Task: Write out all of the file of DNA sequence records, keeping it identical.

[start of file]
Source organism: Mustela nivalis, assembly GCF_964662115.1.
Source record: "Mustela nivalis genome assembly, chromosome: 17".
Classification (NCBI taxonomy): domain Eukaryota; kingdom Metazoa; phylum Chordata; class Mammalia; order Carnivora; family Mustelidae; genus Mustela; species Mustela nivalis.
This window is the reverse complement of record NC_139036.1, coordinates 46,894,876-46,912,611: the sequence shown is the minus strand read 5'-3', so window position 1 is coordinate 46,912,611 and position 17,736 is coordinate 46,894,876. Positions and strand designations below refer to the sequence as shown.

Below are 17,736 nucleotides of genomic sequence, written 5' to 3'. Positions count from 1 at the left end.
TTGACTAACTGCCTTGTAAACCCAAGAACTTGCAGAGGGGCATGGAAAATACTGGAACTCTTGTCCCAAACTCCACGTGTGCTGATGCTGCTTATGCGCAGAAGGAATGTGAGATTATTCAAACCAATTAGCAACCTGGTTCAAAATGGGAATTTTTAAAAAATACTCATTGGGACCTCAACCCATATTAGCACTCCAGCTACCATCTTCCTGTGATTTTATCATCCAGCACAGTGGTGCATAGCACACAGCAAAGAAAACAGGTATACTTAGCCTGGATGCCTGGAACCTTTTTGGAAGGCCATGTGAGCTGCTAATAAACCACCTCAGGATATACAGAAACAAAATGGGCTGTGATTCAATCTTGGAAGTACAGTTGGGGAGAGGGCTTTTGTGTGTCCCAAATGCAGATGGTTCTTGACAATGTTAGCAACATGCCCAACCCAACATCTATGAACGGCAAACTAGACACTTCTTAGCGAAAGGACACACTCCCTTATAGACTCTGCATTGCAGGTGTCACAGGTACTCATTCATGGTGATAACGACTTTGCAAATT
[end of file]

Source organism: Mustela nivalis, assembly GCF_964662115.1.
Source record: "Mustela nivalis genome assembly, chromosome: 17".
Classification (NCBI taxonomy): domain Eukaryota; kingdom Metazoa; phylum Chordata; class Mammalia; order Carnivora; family Mustelidae; genus Mustela; species Mustela nivalis.
This window is the reverse complement of record NC_139036.1, coordinates 46,894,876-46,912,611: the sequence shown is the minus strand read 5'-3', so window position 1 is coordinate 46,912,611 and position 17,736 is coordinate 46,894,876. Positions and strand designations below refer to the sequence as shown.

Below are 17,736 nucleotides of genomic sequence, written 5' to 3'. Positions count from 1 at the left end.
TTGACTAACTGCCTTGTAAACCCAAGAACTTGCAGAGGGGCATGGAAAATACTGGAACTCTTGTCCCAAACTCCACGTGTGCTGATGCTGCTTATGCGCAGAAGGAATGTGAGATTATTCAAACCAATTAGCAACCTGGTTCAAAATGGGAATTTTTAAAAAATACTCATTGGGACCTCAACCCATATTAGCACTCCAGCTACCATCTTCCTGTGATTTTATCATCCAGCACAGTGGTGCATAGCACACAGCAAAGAAAACAGGTATACTTAGCCTGGATGCCTGGAACCTTTTTGGAAGGCCATGTGAGCTGCTAATAAACCACCTCAGGATATACAGAAACAAAATGGGCTGTGATTCAATCTTGGAAGTACAGTTGGGGAGAGGGCTTTTGTGTGTCCCAAATGCAGATGGTTCTTGACAATGTTAGCAACATGCCCAACCCAACATCTATGAACGGCAAACTAGACACTTCTTAGCGAAAGGACACACTCCCTTATAGACTCTGCATTGCAGGTGTCACAGGTACTCATTCATGGTGATAACGACTTTGCAAATT